The Federal Aviation Administration on Wednesday night lifted its ban on U.S. flights to and from Tel Aviv.
The decision was made after the U.S. government determined that Israel had proper measures in place to "mitigate potential risks to civil aviation" during the ongoing hostilities in and around the Gaza Strip, according to an FAA news release.
The FAA "will continue to closely monitor the very fluid situation ... and take additional actions, as necessary," according to the release.
The FAA ban was imposed Tuesday after a rocket fired from Gaza struck a home about a mile from Tel Aviv's Ben Gurion International Airport, apparently circumventing Israel's Iron Dome missile-defense system.
The ban was greeted with criticism from Israel, where tourism from the United States is a key driver of the economy, especially in the summer. A cutoff of flights to the U.S. was also seen as an important psychological setback in a country that feels isolated in a region where it is surrounded by adversaries.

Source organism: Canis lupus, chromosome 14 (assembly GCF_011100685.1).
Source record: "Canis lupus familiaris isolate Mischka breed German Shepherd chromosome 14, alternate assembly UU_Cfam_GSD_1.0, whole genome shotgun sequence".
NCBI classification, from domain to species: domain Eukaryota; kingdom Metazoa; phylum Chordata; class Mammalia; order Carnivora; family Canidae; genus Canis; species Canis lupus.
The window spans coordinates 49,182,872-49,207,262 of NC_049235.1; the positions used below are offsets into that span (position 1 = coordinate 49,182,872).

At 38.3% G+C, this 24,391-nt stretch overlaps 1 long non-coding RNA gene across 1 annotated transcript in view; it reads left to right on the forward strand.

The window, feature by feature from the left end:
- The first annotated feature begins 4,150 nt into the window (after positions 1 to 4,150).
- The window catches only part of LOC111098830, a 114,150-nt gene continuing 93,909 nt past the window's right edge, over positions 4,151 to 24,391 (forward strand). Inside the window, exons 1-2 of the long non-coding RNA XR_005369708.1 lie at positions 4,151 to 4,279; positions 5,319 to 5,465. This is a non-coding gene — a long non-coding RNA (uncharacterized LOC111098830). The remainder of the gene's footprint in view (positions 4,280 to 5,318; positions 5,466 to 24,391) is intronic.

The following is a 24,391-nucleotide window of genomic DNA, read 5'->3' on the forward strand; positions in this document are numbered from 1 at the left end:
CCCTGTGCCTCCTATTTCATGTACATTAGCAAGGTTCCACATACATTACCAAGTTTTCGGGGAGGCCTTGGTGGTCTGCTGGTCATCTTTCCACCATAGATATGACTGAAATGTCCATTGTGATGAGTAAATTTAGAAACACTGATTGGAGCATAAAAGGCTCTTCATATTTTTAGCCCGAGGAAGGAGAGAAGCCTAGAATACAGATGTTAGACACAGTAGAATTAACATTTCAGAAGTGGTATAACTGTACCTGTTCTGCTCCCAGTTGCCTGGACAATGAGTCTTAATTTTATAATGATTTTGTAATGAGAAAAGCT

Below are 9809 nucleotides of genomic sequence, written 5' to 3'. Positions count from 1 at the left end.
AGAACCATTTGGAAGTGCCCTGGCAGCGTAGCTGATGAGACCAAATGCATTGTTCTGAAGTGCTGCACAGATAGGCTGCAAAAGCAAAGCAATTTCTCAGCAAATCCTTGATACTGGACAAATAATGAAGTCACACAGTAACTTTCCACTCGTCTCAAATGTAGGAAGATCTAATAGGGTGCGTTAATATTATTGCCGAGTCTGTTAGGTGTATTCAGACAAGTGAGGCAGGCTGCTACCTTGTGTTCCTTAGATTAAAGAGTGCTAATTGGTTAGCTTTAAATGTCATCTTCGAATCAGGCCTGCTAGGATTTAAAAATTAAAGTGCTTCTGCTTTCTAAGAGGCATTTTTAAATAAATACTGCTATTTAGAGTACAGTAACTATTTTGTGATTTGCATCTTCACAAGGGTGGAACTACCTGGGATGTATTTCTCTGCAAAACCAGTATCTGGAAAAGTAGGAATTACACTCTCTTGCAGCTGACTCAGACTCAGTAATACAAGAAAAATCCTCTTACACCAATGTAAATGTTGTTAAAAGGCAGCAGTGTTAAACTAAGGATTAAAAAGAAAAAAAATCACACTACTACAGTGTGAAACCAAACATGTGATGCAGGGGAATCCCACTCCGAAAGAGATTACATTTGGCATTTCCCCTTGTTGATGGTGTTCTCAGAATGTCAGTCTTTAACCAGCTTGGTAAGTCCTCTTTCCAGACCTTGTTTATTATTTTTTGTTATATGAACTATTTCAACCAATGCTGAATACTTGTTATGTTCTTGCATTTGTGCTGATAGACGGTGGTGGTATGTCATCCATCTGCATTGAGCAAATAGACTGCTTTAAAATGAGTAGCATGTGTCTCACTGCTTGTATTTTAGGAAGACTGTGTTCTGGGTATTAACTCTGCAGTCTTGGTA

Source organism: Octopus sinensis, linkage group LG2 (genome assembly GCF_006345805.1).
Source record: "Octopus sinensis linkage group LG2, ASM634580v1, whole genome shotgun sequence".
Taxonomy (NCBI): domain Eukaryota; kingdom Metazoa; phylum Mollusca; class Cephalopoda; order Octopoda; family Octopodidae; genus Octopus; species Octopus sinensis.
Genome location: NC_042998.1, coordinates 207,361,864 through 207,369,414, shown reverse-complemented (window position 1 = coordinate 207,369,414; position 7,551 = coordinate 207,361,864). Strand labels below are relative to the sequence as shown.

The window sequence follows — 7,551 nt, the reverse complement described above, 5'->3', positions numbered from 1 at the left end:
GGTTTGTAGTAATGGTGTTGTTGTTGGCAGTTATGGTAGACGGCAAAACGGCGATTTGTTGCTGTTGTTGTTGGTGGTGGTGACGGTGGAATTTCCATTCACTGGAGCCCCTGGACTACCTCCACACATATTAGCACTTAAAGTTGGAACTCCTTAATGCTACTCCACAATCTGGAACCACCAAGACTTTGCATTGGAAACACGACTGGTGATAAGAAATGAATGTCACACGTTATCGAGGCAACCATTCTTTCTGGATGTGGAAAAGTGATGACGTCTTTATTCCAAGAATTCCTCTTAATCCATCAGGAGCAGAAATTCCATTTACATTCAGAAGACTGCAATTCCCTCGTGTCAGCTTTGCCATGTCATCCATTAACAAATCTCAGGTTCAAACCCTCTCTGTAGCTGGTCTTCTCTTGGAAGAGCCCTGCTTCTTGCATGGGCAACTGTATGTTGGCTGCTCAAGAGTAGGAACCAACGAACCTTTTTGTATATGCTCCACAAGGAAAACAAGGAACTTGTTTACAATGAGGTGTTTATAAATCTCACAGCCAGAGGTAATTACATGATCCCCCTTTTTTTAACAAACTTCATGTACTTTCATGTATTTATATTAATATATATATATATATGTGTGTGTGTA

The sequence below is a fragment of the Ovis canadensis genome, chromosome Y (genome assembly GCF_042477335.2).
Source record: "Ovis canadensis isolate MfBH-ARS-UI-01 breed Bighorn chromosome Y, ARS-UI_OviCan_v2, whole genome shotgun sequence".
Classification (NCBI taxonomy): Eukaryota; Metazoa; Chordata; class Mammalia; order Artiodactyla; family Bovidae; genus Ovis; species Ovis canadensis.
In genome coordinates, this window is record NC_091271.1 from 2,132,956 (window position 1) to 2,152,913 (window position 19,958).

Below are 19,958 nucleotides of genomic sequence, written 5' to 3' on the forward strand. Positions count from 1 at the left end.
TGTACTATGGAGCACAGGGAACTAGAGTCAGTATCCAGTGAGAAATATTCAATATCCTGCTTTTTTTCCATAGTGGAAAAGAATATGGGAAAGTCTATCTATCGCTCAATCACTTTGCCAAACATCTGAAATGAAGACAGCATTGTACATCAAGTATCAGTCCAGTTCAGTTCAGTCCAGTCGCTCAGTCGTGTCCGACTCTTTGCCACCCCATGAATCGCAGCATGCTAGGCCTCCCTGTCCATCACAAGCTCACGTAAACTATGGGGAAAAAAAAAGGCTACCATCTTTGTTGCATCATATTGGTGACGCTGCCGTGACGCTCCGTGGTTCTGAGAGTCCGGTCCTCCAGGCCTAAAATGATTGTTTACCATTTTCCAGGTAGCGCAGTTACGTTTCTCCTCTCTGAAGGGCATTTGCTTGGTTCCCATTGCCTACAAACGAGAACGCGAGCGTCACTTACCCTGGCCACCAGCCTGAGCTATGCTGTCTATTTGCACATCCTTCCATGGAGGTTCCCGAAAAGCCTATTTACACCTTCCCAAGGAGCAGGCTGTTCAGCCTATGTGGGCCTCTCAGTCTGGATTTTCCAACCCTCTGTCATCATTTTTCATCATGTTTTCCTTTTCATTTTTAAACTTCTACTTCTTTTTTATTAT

Israeli newspapers said tens of thousands of Israelis were stranded overseas and thousands of tourists unable to leave Israel as planned. Most major European airlines also canceled their flights, though Israel's national airline, El Al, and some international carriers continued to fly.
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